Mayoral candidate Cam Winton made a pitch Monday for slashing the number of types of licensed businesses, changing how buildings are permitted and changing zoning rules -- with the help of a tortoise and two hares.
Winton said he'd like to slash the number of businesses that are required to get city licenses from about 160 to around 10. He said he'd reserve city licenses for businesses that have the potential to affect public health, such as transporting hazardous waste, funeral homes, and liquor and food businesses.
He derided the need of businesses that don't deal in liquor to get a license to have a jukebox, or a licensing requirement for bowling alleys or dancing schools. "It gets in the way of people generating economic activity and creating jobs," he said. He also questioned the city requiring "competency cards" from plumbers already holding a state license.
Winton also proposed that construction projects of less than 10,000 spare feet should be absolved from having to obtain a building permit, and that code compliance for such projects should be determined by after-the-fact spot checks. The fear of such an inspection would motivate compliance, he said. He proposed that a property owner merely have to leave a phone message saying that work was commencing.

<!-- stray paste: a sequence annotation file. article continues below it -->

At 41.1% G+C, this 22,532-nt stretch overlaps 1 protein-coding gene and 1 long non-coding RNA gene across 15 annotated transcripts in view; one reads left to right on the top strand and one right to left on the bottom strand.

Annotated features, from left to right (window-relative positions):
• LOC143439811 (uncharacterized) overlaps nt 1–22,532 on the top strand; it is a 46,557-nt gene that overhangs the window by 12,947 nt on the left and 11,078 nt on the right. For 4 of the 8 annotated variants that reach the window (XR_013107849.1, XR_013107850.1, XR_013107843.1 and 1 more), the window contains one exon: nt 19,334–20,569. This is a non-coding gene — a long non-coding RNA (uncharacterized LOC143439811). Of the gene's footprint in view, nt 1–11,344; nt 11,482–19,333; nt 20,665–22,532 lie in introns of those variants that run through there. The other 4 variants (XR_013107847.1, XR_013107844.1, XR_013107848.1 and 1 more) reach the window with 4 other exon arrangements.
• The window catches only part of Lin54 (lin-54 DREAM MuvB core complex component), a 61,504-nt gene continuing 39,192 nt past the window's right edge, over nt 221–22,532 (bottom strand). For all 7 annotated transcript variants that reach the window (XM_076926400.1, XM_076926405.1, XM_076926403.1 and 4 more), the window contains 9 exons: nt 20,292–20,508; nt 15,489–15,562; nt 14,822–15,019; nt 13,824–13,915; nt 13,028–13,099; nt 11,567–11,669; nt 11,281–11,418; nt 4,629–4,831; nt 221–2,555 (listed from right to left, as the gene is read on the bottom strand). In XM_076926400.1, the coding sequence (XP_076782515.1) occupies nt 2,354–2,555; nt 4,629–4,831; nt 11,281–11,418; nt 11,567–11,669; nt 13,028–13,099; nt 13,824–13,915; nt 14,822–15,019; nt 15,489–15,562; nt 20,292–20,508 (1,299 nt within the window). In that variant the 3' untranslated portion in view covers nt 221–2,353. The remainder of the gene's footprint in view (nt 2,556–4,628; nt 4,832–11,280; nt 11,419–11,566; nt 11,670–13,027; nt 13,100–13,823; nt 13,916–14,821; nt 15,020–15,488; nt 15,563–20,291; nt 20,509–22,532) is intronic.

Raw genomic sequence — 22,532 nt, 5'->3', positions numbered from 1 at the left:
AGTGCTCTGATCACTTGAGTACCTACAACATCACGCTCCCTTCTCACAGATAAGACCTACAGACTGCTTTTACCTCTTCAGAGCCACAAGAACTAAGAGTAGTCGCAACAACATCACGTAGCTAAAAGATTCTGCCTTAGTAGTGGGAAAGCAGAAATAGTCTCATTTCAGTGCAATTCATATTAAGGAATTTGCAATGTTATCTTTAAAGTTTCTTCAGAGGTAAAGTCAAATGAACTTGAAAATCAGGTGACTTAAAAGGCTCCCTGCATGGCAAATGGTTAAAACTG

He argued that the city's 23 zoning classifications and 17 zoning overlay districts stifle development, and argued for "form-based" zoning instead. That tool defines the interplay between buildings and the public realm, the massing of buildings and the scale of the streetscape.
Winton continued his habit of spicing his news conferences with imaginative props, which have included a pothole, a garbage truck and a metro bus. He rented a 25-pound African spur-flanked tortoise named Phoebe tortoise for $150, and two rabbits for $20, trying to draw a tortoise-and-hare contrast between current practices and his approach. Advised to hold the tortoise so as to avoid collateral damage, Winton quipped: "I've got a toddler and a baby."
The event reinforced Winton's theme that the city needs to streamline its business and construction regulation in order to create more jobs. The August unemployment rate for Minneapolis of 5.1 percent is slightly higher than those for Hennepin County and the seven-county metro area.
(Photo: Phoebe, an 25-pound African spur-thighed tortoise, appeared at the news conference but did not endorse Winton.)